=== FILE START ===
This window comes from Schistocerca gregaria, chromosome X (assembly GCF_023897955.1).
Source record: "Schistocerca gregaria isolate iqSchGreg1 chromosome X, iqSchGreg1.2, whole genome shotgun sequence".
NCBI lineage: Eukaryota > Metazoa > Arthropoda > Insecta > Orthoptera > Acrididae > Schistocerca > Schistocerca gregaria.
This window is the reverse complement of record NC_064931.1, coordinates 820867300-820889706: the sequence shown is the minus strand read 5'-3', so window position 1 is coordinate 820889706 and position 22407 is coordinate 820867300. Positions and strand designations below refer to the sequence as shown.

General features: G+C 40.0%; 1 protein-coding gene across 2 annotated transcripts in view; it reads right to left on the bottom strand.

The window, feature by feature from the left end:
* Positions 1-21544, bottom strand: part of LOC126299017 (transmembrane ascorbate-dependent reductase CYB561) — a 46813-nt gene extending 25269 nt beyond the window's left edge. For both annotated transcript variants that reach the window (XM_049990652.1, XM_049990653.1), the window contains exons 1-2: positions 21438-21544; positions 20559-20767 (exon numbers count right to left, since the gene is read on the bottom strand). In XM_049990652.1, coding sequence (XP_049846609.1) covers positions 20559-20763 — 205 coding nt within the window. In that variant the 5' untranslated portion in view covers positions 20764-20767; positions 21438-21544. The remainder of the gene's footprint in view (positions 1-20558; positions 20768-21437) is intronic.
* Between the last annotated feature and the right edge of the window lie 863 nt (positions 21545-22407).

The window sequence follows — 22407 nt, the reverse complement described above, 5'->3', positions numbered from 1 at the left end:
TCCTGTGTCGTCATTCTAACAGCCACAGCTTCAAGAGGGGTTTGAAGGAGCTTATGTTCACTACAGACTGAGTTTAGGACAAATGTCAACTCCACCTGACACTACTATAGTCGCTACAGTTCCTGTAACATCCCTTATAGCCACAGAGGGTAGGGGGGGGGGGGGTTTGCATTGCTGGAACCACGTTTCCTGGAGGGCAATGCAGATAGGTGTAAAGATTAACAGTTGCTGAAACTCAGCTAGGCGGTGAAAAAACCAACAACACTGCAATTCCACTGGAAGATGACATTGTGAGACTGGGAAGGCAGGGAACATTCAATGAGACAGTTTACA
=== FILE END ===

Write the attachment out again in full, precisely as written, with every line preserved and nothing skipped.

This window comes from Schistocerca gregaria, chromosome X (assembly GCF_023897955.1).
Source record: "Schistocerca gregaria isolate iqSchGreg1 chromosome X, iqSchGreg1.2, whole genome shotgun sequence".
NCBI lineage: Eukaryota > Metazoa > Arthropoda > Insecta > Orthoptera > Acrididae > Schistocerca > Schistocerca gregaria.
This window is the reverse complement of record NC_064931.1, coordinates 820867300-820889706: the sequence shown is the minus strand read 5'-3', so window position 1 is coordinate 820889706 and position 22407 is coordinate 820867300. Positions and strand designations below refer to the sequence as shown.

General features: G+C 40.0%; 1 protein-coding gene across 2 annotated transcripts in view; it reads right to left on the bottom strand.

The window, feature by feature from the left end:
* Positions 1-21544, bottom strand: part of LOC126299017 (transmembrane ascorbate-dependent reductase CYB561) — a 46813-nt gene extending 25269 nt beyond the window's left edge. For both annotated transcript variants that reach the window (XM_049990652.1, XM_049990653.1), the window contains exons 1-2: positions 21438-21544; positions 20559-20767 (exon numbers count right to left, since the gene is read on the bottom strand). In XM_049990652.1, coding sequence (XP_049846609.1) covers positions 20559-20763 — 205 coding nt within the window. In that variant the 5' untranslated portion in view covers positions 20764-20767; positions 21438-21544. The remainder of the gene's footprint in view (positions 1-20558; positions 20768-21437) is intronic.
* Between the last annotated feature and the right edge of the window lie 863 nt (positions 21545-22407).

The window sequence follows — 22407 nt, the reverse complement described above, 5'->3', positions numbered from 1 at the left end:
TCCTGTGTCGTCATTCTAACAGCCACAGCTTCAAGAGGGGTTTGAAGGAGCTTATGTTCACTACAGACTGAGTTTAGGACAAATGTCAACTCCACCTGACACTACTATAGTCGCTACAGTTCCTGTAACATCCCTTATAGCCACAGAGGGTAGGGGGGGGGGGGGTTTGCATTGCTGGAACCACGTTTCCTGGAGGGCAATGCAGATAGGTGTAAAGATTAACAGTTGCTGAAACTCAGCTAGGCGGTGAAAAAACCAACAACACTGCAATTCCACTGGAAGATGACATTGTGAGACTGGGAAGGCAGGGAACATTCAATGAGACAGTTTACA